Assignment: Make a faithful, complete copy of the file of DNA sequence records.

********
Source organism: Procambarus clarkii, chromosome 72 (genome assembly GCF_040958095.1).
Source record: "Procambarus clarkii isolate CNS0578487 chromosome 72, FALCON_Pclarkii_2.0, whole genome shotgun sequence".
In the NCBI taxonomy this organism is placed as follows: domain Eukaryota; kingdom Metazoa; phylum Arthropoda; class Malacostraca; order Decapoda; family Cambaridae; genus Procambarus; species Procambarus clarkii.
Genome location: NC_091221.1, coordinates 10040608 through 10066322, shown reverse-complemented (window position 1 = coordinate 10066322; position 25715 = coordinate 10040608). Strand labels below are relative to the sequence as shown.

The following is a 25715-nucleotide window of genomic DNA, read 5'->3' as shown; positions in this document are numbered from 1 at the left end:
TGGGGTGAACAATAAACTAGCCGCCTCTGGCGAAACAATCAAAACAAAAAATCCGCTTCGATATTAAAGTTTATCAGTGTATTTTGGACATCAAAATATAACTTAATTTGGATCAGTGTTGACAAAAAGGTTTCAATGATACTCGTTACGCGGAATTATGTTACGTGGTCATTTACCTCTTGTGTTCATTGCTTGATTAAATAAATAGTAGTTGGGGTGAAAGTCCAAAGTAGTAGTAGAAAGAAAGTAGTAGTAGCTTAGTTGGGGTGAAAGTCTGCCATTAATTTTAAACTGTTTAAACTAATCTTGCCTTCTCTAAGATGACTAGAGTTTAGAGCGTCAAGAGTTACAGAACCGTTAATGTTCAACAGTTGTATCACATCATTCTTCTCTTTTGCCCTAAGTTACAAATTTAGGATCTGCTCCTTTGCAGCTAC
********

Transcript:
Source organism: Procambarus clarkii, chromosome 72 (genome assembly GCF_040958095.1).
Source record: "Procambarus clarkii isolate CNS0578487 chromosome 72, FALCON_Pclarkii_2.0, whole genome shotgun sequence".
In the NCBI taxonomy this organism is placed as follows: domain Eukaryota; kingdom Metazoa; phylum Arthropoda; class Malacostraca; order Decapoda; family Cambaridae; genus Procambarus; species Procambarus clarkii.
Genome location: NC_091221.1, coordinates 10040608 through 10066322, shown reverse-complemented (window position 1 = coordinate 10066322; position 25715 = coordinate 10040608). Strand labels below are relative to the sequence as shown.

The following is a 25715-nucleotide window of genomic DNA, read 5'->3' as shown; positions in this document are numbered from 1 at the left end:
TGGGGTGAACAATAAACTAGCCGCCTCTGGCGAAACAATCAAAACAAAAAATCCGCTTCGATATTAAAGTTTATCAGTGTATTTTGGACATCAAAATATAACTTAATTTGGATCAGTGTTGACAAAAAGGTTTCAATGATACTCGTTACGCGGAATTATGTTACGTGGTCATTTACCTCTTGTGTTCATTGCTTGATTAAATAAATAGTAGTTGGGGTGAAAGTCCAAAGTAGTAGTAGAAAGAAAGTAGTAGTAGCTTAGTTGGGGTGAAAGTCTGCCATTAATTTTAAACTGTTTAAACTAATCTTGCCTTCTCTAAGATGACTAGAGTTTAGAGCGTCAAGAGTTACAGAACCGTTAATGTTCAACAGTTGTATCACATCATTCTTCTCTTTTGCCCTAAGTTACAAATTTAGGATCTGCTCCTTTGCAGCTAC